Henry David Thoreau’s memoirs of the two years spent in one-room wooden cabin, Walden, is regarded as a classic of American literature. Partly a manifesto for Thoreau’s belief in the rightness of living close to nature, Walden also gave him the reputation of being America’s first environmentalist. Some of his unpublished writings are helping scientists learn about climate change.
Between 1851 and 1858, Thoreau observed the flowering dates for 500 wildflower species in Concord, Massachusetts. When Richard Primack, a biology professor at Boston University, and fellow researcher discovered his unpublished records, they realised how useful they would be for pinning down the impact of changing climate over the last century and a half.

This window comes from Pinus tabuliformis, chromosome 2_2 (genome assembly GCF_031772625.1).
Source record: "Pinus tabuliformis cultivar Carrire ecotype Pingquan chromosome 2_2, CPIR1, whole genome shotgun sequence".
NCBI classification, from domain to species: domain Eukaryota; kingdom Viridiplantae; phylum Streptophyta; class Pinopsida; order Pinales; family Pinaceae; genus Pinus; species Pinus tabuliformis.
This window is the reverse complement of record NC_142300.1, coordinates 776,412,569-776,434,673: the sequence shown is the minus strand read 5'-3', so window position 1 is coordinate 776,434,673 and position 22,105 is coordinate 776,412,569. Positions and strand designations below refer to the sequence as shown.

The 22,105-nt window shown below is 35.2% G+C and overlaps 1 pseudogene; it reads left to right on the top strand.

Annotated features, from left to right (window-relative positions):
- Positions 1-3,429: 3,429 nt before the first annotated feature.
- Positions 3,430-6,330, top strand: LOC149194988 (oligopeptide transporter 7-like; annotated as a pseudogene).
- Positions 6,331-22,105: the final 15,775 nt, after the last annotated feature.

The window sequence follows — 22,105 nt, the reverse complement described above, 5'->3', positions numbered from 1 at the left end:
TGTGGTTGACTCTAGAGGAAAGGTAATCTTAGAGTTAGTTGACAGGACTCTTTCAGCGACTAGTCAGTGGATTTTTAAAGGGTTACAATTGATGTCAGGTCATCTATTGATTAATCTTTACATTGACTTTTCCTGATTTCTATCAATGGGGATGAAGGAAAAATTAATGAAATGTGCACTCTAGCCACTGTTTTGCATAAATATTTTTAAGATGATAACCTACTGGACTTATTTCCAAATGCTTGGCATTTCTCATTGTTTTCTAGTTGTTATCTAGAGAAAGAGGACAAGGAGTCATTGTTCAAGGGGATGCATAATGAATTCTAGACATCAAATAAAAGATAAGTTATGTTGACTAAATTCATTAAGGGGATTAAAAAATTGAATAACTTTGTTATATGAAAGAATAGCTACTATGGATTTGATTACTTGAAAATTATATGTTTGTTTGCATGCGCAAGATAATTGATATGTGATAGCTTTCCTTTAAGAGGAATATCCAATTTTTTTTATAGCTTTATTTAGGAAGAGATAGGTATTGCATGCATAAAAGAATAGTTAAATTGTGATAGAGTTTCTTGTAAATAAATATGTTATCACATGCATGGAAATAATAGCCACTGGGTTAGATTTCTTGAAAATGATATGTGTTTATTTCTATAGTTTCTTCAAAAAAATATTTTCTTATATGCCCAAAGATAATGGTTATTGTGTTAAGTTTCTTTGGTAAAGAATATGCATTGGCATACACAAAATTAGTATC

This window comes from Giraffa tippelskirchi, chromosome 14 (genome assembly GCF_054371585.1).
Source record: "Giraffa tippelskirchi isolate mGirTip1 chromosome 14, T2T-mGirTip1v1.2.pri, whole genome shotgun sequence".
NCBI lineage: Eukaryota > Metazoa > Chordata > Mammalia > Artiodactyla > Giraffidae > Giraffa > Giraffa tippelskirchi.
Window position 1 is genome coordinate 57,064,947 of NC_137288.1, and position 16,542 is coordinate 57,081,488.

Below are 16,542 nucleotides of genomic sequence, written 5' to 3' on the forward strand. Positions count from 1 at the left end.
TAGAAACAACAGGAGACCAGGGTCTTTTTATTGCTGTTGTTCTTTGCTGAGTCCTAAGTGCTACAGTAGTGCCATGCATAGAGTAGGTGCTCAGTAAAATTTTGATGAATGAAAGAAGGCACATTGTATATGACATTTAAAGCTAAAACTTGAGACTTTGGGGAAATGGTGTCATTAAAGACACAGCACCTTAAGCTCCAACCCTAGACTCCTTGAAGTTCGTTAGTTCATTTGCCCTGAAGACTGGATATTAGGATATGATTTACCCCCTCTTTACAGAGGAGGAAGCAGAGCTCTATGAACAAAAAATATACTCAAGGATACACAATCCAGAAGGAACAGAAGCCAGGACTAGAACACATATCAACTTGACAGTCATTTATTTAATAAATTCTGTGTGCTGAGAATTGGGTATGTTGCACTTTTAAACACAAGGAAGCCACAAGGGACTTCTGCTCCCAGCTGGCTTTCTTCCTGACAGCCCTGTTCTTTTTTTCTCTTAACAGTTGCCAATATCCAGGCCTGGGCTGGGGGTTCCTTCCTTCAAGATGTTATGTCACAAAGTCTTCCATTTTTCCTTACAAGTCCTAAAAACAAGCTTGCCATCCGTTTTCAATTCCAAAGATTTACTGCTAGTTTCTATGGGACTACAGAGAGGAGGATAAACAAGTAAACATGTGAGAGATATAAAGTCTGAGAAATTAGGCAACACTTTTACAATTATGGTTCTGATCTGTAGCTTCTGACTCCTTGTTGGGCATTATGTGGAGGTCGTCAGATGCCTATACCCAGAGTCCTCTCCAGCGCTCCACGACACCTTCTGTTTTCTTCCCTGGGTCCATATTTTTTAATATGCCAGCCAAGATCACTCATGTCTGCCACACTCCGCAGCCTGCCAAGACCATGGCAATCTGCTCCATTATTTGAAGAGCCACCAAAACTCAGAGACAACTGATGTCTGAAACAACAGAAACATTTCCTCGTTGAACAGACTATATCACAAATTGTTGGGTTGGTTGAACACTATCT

The timing of seasonal events such as flowering are sensitive to temperature in a temperate climate such as that of Massachusetts, says Primack. The scientists compared the data and found “the plants, on average, are now flowering 10 days earlier than they were in Thoreau’s time.” Over the 155 years, the average temperature in Concord increased by 2.4oC, they estimate.
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